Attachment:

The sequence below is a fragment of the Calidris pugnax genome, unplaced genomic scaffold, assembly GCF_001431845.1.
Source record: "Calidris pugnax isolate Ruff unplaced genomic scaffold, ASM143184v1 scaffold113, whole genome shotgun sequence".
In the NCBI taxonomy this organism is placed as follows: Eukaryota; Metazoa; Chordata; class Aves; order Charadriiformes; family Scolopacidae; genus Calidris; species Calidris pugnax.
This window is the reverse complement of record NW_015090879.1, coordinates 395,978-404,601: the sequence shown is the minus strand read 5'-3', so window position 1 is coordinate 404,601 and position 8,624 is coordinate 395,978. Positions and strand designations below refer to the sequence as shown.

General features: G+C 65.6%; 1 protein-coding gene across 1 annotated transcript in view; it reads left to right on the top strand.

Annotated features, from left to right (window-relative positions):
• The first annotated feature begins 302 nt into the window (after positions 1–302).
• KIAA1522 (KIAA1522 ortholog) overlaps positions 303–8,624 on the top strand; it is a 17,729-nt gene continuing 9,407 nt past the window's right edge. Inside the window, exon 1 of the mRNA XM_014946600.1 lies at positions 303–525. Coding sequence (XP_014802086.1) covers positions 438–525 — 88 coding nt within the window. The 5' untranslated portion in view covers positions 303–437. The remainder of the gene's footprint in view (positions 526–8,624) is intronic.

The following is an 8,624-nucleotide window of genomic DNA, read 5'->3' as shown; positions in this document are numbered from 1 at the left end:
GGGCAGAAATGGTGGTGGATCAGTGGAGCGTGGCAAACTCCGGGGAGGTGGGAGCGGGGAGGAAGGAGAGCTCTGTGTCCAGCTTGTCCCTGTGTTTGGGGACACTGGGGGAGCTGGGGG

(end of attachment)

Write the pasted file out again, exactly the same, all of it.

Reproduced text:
The sequence below is a fragment of the Calidris pugnax genome, unplaced genomic scaffold, assembly GCF_001431845.1.
Source record: "Calidris pugnax isolate Ruff unplaced genomic scaffold, ASM143184v1 scaffold113, whole genome shotgun sequence".
In the NCBI taxonomy this organism is placed as follows: Eukaryota; Metazoa; Chordata; class Aves; order Charadriiformes; family Scolopacidae; genus Calidris; species Calidris pugnax.
This window is the reverse complement of record NW_015090879.1, coordinates 395,978-404,601: the sequence shown is the minus strand read 5'-3', so window position 1 is coordinate 404,601 and position 8,624 is coordinate 395,978. Positions and strand designations below refer to the sequence as shown.

General features: G+C 65.6%; 1 protein-coding gene across 1 annotated transcript in view; it reads left to right on the top strand.

Annotated features, from left to right (window-relative positions):
• The first annotated feature begins 302 nt into the window (after positions 1–302).
• KIAA1522 (KIAA1522 ortholog) overlaps positions 303–8,624 on the top strand; it is a 17,729-nt gene continuing 9,407 nt past the window's right edge. Inside the window, exon 1 of the mRNA XM_014946600.1 lies at positions 303–525. Coding sequence (XP_014802086.1) covers positions 438–525 — 88 coding nt within the window. The 5' untranslated portion in view covers positions 303–437. The remainder of the gene's footprint in view (positions 526–8,624) is intronic.

The following is an 8,624-nucleotide window of genomic DNA, read 5'->3' as shown; positions in this document are numbered from 1 at the left end:
GGGCAGAAATGGTGGTGGATCAGTGGAGCGTGGCAAACTCCGGGGAGGTGGGAGCGGGGAGGAAGGAGAGCTCTGTGTCCAGCTTGTCCCTGTGTTTGGGGACACTGGGGGAGCTGGGGG